Navy SEAL Comes Out as Transgender

Chris Beck spent 20 years as a Navy SEAL. Kristen Beck has written a book about her experiences.

Kristin Beck, formerly Chris, penned her story of going from an elite Navy SEAL to a woman in the book "Warrior Princess."

Yet another Navy SEAL has written a book. This one didn’t kill bin Laden.

The Atlantic Wire (“The Latest Navy SEAL Book Could Impact the Military’s Transgender Rules“):

In every Navy SEAL is a memoir, it seems lately. Retired SEAL Kristin Beck’s new memoir,published on Tuesday and titled Warrior Princess, is a bit different, though. In it, Beck describes how, over the course of her 20 year military career, including thirteen deployments over the globe, she slowly became more and more aware that was she meant to live life as a woman — a vexing and often tormenting realization for a long-time member of an elite all-male unit that went on to capture and kill Osama bin Laden. Beck, who identified as a man (and went by the name Chris) while in the Navy, explains that she decided to undergo hormonal therapy some time after retiring in early 2011, and eventually came out to colleagues by posting a picture of herself dressed as a woman on LinkedIn earlier this year

Beck’s former comrades have been amazingly supportive.

Soon, the responses from SEALs stationed all around the world suddenly started pouring in: “Brother, I am with you … being a SEAL is hard, this looks harder. Peace” * “I can’t say I understand the decision but I respect the courage. Peace and happiness be upon you…Jim” * ” … I just wanted to drop you a note and tell you that Kris has all the support and respect from me that Chris had … and quite possibly more. While I’m definitely surprised, I’m also in amazement at the strength you possess and the courage necessary to combat the strangers and ‘friends’ that I’m guessing have reared their ugly heads prior to and since your announcement. …”

Thirteen deployments, seven to combat zones, and a Purple Heart have earned Beck a permanent membership in a warrior brotherhood. Her story would likely have had a quite different reception, though, even a decade ago.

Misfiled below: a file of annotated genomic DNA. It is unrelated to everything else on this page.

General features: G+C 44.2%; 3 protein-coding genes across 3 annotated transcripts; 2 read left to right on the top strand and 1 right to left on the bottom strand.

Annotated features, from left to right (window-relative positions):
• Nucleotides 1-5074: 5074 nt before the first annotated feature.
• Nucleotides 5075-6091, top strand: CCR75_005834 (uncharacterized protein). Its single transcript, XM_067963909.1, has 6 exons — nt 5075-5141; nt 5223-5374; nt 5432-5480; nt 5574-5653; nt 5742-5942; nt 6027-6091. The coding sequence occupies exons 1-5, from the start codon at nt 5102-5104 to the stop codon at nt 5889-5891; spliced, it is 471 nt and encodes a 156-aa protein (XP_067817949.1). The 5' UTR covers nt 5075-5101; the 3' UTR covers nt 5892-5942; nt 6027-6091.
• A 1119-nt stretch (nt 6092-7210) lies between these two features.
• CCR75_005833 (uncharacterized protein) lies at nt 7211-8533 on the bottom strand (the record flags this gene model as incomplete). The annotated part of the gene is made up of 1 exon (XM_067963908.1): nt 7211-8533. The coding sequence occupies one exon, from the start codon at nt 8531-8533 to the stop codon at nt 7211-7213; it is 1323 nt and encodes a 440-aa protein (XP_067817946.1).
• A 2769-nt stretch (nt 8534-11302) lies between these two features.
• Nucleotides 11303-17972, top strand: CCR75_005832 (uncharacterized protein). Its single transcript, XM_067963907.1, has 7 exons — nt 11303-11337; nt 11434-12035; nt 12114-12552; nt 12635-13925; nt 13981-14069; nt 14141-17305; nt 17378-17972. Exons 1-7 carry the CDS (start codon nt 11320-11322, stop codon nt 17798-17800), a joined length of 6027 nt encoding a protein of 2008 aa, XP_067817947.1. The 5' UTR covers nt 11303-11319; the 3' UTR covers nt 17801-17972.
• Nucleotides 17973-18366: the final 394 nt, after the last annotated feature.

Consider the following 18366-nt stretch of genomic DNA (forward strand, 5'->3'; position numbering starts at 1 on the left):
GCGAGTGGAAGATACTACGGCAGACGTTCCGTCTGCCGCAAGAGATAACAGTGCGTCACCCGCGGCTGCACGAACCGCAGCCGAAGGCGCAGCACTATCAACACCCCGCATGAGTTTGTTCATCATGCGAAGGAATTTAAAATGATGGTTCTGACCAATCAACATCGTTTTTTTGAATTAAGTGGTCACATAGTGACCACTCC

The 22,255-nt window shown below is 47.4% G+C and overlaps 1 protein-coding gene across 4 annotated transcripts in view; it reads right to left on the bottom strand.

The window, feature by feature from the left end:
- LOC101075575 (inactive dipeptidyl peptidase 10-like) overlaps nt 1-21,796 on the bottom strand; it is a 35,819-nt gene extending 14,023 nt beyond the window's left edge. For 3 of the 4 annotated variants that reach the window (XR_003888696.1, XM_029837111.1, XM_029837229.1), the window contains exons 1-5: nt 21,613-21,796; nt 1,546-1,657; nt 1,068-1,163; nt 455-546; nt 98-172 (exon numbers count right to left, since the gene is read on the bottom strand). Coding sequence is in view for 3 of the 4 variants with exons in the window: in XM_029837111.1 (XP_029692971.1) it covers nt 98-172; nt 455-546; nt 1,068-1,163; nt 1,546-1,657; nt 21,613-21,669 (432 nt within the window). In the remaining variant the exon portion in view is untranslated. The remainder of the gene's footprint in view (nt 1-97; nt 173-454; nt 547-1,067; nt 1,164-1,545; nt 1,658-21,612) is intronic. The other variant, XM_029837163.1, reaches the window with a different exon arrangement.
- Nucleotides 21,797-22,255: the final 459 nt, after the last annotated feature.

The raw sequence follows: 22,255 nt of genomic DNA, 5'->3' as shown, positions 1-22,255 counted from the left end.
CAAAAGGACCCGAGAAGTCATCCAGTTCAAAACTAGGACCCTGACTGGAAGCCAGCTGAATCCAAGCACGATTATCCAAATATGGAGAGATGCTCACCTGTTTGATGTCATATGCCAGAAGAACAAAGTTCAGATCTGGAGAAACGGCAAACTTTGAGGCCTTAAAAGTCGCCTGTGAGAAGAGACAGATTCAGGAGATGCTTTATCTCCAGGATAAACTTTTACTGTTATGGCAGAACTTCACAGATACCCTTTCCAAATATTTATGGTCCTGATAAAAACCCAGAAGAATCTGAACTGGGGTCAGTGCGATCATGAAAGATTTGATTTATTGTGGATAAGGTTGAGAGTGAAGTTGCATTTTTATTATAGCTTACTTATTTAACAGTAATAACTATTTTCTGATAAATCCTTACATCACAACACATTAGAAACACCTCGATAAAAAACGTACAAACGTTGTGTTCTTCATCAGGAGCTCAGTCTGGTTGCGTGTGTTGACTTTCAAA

FILED UNDER: Gender Issues, Military Affairs, , , ,
James Joyner
About James Joyner
James Joyner is Professor and Department Head of Security Studies at Marine Corps University's Command and Staff College. He's a former Army officer and Desert Storm veteran. Views expressed here are his own. Follow James on Twitter @DrJJoyner.


  1. Andre Kenji says:

    Transgender people usually seeks careers that are closely identified with one gender. So, instances of people in the military seeking sex change are pretty common. Some years ago, the British Press pointed out to a paratrooper that changed her gender:

  2. Andre Kenji says:

    There was also this KCT police officer:

    The most generally accepted estimate is that one in 12,000 persons in the United States is transgender, he says. Based on that ratio, there should be only 50 transgender officers. Instead, there are more, he said.

    Many males who transition to females are drawn to law enforcement because “they attempt to hide their feelings … by seeking a hyper-masculine occupation,” he said.

    Conversely, females who transition to males are drawn because the profession allows them to more openly express male traits, he said.

    The phenomenon spawned an international support group six years ago called Transgender Community of Police and Sheriffs, or TCOPS. The group has 110 core members and has contacts with more than 600, most in the United States.